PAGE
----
SPEI Board Interview: Hisham Saadawi:OE a perfect sounding board for transferable skills ideas

27 Jul 2017

SPE Offshore Europe 2017
Hisham Saadawi
OE a perfect sounding board for transferable skills ideas

Hisham Saadawi is an international oil industry veteran with 35 years’ industry experience in a variety of oil and gas disciplines. He has a well-rounded career background in production, operations, facilities, project management and process safety and understands the importance of transferable skills. Hisham, who served twice as SPE Distinguished Lecturer, is currently based in Abu Dhabi.

SPE Offshore Europe marks Hisham’s first full year of his three-year term on the SPE Board of Directors as the Technical Director (Production and Facilities), and having attended the conference and exhibition several times before is looking forward to involvement in his official capacity.

He has close ties with the UK, having gained a PhD in fluid mechanics and thermodynamics from the University of Manchester, and rates OE highly as it brings together people from around the globe due to its strategically central location.

In his role as an independent consultant to operators and contractors, Hisham has an overview of business priorities and knows one area in demand is decommissioning, “One of the benefits of attending OE is you can learn from the experiences of others. I’m looking forward to the technical sessions, including one on new business models to address mature basin challenges. There is also a presentation on multiple platform decommissioning in which I am interested.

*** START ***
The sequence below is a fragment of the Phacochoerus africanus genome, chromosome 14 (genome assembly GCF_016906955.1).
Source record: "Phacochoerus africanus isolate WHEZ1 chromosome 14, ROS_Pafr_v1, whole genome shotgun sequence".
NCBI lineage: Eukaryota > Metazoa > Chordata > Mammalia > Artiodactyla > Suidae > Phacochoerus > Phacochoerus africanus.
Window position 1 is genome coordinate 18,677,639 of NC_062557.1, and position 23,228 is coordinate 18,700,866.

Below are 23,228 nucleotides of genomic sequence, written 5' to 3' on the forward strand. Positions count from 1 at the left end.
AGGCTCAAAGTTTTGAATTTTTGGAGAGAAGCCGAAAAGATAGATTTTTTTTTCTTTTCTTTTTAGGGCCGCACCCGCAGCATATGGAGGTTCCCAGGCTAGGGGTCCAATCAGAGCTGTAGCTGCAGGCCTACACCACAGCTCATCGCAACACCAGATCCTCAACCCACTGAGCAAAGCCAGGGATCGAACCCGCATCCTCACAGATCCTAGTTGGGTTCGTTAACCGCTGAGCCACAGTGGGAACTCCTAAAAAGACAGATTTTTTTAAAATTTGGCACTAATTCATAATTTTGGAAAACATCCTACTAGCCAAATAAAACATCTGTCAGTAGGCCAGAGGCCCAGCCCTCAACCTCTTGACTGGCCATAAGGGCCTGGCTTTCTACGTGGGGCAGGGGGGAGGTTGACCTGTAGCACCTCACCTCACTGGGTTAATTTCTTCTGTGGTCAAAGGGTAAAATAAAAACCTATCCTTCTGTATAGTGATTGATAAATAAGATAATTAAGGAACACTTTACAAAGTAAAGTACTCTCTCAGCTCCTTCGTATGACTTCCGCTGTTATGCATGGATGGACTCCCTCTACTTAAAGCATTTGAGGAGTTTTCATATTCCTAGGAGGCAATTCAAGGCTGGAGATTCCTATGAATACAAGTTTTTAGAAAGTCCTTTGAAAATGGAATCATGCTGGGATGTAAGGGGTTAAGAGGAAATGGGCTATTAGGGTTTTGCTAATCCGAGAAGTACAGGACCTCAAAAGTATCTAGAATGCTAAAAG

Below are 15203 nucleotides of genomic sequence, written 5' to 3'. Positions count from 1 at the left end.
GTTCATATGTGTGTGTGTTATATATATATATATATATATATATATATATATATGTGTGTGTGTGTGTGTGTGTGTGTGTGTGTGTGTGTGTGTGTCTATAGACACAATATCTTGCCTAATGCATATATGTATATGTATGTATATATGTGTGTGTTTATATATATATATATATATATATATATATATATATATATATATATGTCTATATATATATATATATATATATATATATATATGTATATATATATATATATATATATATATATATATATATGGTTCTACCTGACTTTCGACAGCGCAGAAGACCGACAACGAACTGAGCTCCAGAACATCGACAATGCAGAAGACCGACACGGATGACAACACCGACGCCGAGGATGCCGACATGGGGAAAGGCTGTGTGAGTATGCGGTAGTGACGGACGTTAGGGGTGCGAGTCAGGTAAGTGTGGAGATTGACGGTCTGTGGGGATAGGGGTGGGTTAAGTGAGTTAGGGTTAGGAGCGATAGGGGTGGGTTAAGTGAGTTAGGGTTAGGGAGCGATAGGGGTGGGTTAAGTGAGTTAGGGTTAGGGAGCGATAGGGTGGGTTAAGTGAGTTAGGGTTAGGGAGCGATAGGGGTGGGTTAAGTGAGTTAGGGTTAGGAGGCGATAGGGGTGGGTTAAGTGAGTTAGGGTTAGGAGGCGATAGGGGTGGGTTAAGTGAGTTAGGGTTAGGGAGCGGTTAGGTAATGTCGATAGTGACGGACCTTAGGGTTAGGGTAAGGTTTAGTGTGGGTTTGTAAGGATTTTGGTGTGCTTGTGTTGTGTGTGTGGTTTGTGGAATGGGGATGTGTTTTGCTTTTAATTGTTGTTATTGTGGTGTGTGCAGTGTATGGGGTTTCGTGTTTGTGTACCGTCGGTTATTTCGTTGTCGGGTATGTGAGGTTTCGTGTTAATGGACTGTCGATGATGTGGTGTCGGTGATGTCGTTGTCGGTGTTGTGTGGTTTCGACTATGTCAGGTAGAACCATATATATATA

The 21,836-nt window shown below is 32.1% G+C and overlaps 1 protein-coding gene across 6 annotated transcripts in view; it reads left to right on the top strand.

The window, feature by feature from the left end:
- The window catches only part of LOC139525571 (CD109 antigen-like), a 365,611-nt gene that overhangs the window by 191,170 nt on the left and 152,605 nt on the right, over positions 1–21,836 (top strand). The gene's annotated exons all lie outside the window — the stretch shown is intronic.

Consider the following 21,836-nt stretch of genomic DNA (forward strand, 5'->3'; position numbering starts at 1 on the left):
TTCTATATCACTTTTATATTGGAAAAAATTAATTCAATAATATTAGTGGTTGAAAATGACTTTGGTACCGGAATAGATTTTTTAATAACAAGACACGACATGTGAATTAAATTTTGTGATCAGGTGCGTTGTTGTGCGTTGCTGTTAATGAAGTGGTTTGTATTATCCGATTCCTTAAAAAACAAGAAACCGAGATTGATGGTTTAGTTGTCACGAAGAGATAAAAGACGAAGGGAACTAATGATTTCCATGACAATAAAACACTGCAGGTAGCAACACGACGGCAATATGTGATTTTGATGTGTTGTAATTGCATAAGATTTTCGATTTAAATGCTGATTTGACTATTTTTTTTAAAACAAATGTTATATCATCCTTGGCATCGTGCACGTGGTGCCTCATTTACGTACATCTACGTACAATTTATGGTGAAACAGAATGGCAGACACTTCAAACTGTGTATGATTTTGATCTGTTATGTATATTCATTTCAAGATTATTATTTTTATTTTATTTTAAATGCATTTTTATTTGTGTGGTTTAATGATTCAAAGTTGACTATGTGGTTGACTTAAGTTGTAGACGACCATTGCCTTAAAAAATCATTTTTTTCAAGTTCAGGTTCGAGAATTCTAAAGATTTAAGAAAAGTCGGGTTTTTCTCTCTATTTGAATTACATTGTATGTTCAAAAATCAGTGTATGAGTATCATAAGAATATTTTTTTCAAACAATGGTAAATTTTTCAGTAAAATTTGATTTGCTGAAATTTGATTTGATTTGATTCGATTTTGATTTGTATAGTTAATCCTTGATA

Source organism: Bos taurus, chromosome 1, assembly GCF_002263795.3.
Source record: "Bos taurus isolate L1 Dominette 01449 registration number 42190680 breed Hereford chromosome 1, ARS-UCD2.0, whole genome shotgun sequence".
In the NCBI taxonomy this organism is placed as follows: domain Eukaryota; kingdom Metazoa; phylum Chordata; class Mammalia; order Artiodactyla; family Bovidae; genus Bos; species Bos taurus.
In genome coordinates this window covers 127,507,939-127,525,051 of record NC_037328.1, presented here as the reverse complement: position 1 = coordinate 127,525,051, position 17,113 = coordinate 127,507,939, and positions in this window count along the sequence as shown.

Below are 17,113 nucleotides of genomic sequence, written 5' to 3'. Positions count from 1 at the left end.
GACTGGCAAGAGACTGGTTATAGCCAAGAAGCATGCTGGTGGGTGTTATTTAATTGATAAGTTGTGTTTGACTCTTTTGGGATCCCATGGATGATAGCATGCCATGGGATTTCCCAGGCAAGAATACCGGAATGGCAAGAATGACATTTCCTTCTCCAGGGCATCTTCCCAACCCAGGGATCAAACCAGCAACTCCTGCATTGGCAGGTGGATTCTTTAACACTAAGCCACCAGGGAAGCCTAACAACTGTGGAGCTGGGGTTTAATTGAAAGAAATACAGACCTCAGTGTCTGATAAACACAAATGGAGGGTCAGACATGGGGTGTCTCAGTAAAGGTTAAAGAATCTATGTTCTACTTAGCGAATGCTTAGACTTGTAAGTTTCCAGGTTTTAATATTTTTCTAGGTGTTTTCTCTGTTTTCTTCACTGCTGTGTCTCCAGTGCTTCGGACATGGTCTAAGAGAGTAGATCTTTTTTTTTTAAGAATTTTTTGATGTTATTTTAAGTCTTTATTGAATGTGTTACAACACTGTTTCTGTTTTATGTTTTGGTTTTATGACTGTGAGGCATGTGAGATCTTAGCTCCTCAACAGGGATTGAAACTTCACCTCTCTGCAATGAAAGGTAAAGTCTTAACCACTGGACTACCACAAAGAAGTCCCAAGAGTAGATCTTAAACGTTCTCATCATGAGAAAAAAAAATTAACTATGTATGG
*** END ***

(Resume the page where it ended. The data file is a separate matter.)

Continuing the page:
“North Sea professionals have the chance to become leading examples in transferring skills. Decommissioning requires multi-disciplinary involvement, from project management, experience in topsides, experience in structural engineering, facilities engineering and health, safety and environment procedures. It is a natural progression in mature fields and we should embrace it.”

“If we take the decommissioning of the Brent Field at the moment, what better example can people have on their CV than to be involved in the decommissioning of this giant field that gave its name to the international benchmark price for crude oil.”

Hisham cited the latest EIC report on decommissioning which shows the potential of global decommissioning demand over the next 30 years. In Asia Pacific, there are 1,800 offshore structures with 48% already over 20 years old and 12% over 30 years old. He explained the picture will be similar in other key regions as fields mature.

“One area where we need to improve as an industry is standardisation. When it comes to decommissioning we must work together to develop more guidelines. Indeed, OE, with its decommissioning zone can be a platform for discussion with peers.

“From a global perspective, people will look towards Aberdeen and the North Sea as an example to follow. The legislative framework set in the UK is good for others to review and see what can be applied to their own environments. Moves like setting up the Oil and Gas Authority, setting up Decom North Sea and the establishment of decommissioning tax relief deeds are all mechanisms to follow.

“The industry is beginning to appreciate the complexity and work involved in decommissioning our large offshore assets. The good communication and PR of what it takes must continue, together with further discussions with stakeholders including local communities, fishing, the tourist industry and marine environmentalists. We hope to have more answers after our forthcoming conference.”

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